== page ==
In Warsaw’s old town, which is one of the youngest in Europe, there’s plenty going on. Visitors will be seeing many of Warsaw’s best attractions. Some of these attractions are the Warsaw Barbakan, which one divided Old Warsaw and New Warsaw, the Royal Castle, where many kings of Poland resided and Taras Widowsky, a viewing terrace where you can catch some cool views of the majority of Warsaw. That’s providing the wind doesn’t knock you off in Autumn or Winter of course 😛
It is somewhat kind of fitting that the city’s old town is among the youngest to exist. With all the action that’s unfolding you can get the impression of youthfulness and exuberance.
As for my walking tour I did one with Walkative. Shoutout to the guy with the yellow umbrella (he didn’t actually give us his name haha!) The meeting point is between the Royal Castle and Taras Widowsky and tours are held regularly throughout the day. A walking tour around the old town takes at most 2 and a half hours and you can choose to do it in either English, German or Spanish I believe.
3. Check Out The Neon Muzeum
We can’t have a to-do list of Warsaw without having a few of its fascinating museums featured. The first to visit is the Neon Muzeum in the Praga district.
The museum features a collection of neon lighting used on many buildings in the past. Neon lights have been strongly symbolic to the city. It has been central to representing the light side of the history as well as central to representing to the darker. For instance neon lights were commonly used to symbolise the ray of hope and optimism the city had post World War II. However the majority of them were turned off and removed during the 1990s due to economic struggles.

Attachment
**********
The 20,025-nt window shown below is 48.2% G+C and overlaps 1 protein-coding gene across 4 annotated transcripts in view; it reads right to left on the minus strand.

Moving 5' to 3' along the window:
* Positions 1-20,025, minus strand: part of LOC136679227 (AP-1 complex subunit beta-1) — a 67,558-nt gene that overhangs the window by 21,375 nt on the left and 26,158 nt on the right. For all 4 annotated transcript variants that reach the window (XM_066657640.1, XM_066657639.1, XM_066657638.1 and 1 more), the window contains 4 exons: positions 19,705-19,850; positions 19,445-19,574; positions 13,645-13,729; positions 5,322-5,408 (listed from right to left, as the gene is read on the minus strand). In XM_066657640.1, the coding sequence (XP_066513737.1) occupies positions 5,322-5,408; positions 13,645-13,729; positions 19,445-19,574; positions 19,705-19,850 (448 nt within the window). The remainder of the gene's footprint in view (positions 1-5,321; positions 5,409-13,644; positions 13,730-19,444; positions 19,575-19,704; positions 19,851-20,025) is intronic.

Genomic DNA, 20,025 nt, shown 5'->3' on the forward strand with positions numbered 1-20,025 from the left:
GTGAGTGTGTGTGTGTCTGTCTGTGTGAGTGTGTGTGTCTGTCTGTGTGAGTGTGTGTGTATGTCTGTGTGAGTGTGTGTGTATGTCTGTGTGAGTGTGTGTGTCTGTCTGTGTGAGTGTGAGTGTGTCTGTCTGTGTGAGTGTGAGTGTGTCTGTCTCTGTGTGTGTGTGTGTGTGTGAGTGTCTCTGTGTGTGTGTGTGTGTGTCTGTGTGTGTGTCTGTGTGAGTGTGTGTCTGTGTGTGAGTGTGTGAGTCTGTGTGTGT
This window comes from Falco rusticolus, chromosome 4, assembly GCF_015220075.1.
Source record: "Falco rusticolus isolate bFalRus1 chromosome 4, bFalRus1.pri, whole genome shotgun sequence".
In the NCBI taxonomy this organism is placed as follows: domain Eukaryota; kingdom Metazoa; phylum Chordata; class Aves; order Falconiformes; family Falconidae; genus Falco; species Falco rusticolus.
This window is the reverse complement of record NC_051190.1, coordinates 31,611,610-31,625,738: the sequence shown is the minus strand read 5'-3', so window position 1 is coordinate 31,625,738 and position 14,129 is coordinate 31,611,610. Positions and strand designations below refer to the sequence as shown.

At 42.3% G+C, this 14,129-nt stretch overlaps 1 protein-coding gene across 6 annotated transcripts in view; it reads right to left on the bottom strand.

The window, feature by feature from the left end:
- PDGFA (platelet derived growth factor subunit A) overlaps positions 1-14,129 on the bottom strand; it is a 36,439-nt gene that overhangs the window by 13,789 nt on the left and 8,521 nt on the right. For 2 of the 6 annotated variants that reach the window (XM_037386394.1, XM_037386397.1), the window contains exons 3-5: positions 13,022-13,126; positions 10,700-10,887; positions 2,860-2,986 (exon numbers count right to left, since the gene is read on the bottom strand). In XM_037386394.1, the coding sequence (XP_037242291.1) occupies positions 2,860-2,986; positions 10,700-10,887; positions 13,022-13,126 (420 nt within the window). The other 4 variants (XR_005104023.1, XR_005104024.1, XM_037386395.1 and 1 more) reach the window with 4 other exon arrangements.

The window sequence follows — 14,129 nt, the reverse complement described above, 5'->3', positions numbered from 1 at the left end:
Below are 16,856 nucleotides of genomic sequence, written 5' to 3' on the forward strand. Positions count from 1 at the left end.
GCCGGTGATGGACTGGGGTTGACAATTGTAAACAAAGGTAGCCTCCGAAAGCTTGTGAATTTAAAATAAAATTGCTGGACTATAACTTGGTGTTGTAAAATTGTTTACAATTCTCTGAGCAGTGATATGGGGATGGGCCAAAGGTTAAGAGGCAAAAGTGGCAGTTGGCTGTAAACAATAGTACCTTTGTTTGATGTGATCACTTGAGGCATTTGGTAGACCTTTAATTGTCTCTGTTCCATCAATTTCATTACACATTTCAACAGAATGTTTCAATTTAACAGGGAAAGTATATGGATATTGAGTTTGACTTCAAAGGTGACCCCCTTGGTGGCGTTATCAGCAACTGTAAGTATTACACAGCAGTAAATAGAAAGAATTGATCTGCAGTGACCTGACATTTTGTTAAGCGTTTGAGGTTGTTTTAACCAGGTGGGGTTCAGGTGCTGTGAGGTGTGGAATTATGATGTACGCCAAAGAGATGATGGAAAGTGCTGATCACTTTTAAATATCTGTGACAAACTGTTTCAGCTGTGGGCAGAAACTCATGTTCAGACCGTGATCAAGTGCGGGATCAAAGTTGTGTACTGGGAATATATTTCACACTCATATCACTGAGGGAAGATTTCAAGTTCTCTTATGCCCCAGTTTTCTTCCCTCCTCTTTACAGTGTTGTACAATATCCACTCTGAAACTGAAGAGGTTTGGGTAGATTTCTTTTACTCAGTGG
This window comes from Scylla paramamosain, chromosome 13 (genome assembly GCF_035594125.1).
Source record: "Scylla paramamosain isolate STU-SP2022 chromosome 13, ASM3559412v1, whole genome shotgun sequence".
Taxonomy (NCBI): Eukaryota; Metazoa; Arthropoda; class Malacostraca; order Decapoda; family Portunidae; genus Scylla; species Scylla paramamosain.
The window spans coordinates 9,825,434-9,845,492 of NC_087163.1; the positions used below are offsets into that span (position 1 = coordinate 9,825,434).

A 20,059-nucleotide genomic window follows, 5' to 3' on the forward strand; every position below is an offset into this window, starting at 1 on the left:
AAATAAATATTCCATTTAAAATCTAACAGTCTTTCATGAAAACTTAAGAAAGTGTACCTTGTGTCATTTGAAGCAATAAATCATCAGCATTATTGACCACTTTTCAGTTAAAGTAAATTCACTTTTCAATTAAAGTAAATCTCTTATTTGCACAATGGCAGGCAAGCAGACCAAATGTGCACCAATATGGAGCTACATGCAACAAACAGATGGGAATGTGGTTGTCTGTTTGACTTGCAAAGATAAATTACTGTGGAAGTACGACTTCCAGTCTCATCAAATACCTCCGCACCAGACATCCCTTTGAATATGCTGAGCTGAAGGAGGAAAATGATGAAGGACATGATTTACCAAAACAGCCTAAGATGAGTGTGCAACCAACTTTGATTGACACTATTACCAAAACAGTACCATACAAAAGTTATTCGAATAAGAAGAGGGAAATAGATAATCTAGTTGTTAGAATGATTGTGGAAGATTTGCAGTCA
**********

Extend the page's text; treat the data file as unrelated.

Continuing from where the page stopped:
All in all going to Neon Muzeum is an eye-catching opportuity to delve into a side of a history that reflects contrasting sides to the city. Its gallery of colourful, illuminating lights makes it a strong candidate for quality photos for Instagram. Also It’s free of charge so you’re not breaking the bank. Opening hours are 12-5pm from Monday to Thursday, 11am-5pm on Sunday, 12-6pm on a Saturday and are closed on Fridays.
4. And also Warsaw Uprising Museum
Another museum that you must see if you want to understand Warsaw as a city better, look no further than the Uprising Museum (or Rising Museum).